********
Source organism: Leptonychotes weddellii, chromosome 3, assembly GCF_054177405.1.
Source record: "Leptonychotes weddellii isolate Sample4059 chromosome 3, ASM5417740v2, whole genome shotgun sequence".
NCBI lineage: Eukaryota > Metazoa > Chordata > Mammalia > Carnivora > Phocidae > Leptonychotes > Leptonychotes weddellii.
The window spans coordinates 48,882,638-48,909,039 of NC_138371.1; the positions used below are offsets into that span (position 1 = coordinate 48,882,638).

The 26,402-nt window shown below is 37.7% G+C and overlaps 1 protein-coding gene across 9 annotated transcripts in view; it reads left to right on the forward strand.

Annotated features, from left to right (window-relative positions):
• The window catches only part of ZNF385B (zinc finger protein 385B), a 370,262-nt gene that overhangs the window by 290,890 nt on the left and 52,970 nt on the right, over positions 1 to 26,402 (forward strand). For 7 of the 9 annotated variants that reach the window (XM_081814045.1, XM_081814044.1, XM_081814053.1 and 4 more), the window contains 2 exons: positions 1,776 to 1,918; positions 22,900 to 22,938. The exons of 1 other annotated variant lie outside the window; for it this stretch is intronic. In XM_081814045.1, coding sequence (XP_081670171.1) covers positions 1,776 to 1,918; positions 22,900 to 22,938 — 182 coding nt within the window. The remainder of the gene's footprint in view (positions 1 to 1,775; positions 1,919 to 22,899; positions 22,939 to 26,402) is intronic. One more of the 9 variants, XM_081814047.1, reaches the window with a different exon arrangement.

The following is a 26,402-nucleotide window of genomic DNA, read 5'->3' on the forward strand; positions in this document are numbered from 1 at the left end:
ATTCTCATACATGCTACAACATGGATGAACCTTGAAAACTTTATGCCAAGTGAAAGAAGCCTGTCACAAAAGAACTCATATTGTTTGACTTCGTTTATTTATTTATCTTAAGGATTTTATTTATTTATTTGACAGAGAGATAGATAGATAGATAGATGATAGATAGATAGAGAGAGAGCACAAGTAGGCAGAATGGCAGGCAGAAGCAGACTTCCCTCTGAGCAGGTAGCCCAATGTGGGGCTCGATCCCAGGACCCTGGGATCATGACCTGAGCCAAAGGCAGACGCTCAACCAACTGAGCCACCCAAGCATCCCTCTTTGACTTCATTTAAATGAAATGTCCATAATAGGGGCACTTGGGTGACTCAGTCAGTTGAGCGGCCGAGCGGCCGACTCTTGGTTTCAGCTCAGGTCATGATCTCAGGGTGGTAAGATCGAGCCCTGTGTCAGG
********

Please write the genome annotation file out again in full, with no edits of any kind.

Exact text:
Source organism: Leptonychotes weddellii, chromosome 3, assembly GCF_054177405.1.
Source record: "Leptonychotes weddellii isolate Sample4059 chromosome 3, ASM5417740v2, whole genome shotgun sequence".
NCBI lineage: Eukaryota > Metazoa > Chordata > Mammalia > Carnivora > Phocidae > Leptonychotes > Leptonychotes weddellii.
The window spans coordinates 48,882,638-48,909,039 of NC_138371.1; the positions used below are offsets into that span (position 1 = coordinate 48,882,638).

The 26,402-nt window shown below is 37.7% G+C and overlaps 1 protein-coding gene across 9 annotated transcripts in view; it reads left to right on the forward strand.

Annotated features, from left to right (window-relative positions):
• The window catches only part of ZNF385B (zinc finger protein 385B), a 370,262-nt gene that overhangs the window by 290,890 nt on the left and 52,970 nt on the right, over positions 1 to 26,402 (forward strand). For 7 of the 9 annotated variants that reach the window (XM_081814045.1, XM_081814044.1, XM_081814053.1 and 4 more), the window contains 2 exons: positions 1,776 to 1,918; positions 22,900 to 22,938. The exons of 1 other annotated variant lie outside the window; for it this stretch is intronic. In XM_081814045.1, coding sequence (XP_081670171.1) covers positions 1,776 to 1,918; positions 22,900 to 22,938 — 182 coding nt within the window. The remainder of the gene's footprint in view (positions 1 to 1,775; positions 1,919 to 22,899; positions 22,939 to 26,402) is intronic. One more of the 9 variants, XM_081814047.1, reaches the window with a different exon arrangement.

The following is a 26,402-nucleotide window of genomic DNA, read 5'->3' on the forward strand; positions in this document are numbered from 1 at the left end:
ATTCTCATACATGCTACAACATGGATGAACCTTGAAAACTTTATGCCAAGTGAAAGAAGCCTGTCACAAAAGAACTCATATTGTTTGACTTCGTTTATTTATTTATCTTAAGGATTTTATTTATTTATTTGACAGAGAGATAGATAGATAGATAGATGATAGATAGATAGAGAGAGAGCACAAGTAGGCAGAATGGCAGGCAGAAGCAGACTTCCCTCTGAGCAGGTAGCCCAATGTGGGGCTCGATCCCAGGACCCTGGGATCATGACCTGAGCCAAAGGCAGACGCTCAACCAACTGAGCCACCCAAGCATCCCTCTTTGACTTCATTTAAATGAAATGTCCATAATAGGGGCACTTGGGTGACTCAGTCAGTTGAGCGGCCGAGCGGCCGACTCTTGGTTTCAGCTCAGGTCATGATCTCAGGGTGGTAAGATCGAGCCCTGTGTCAGG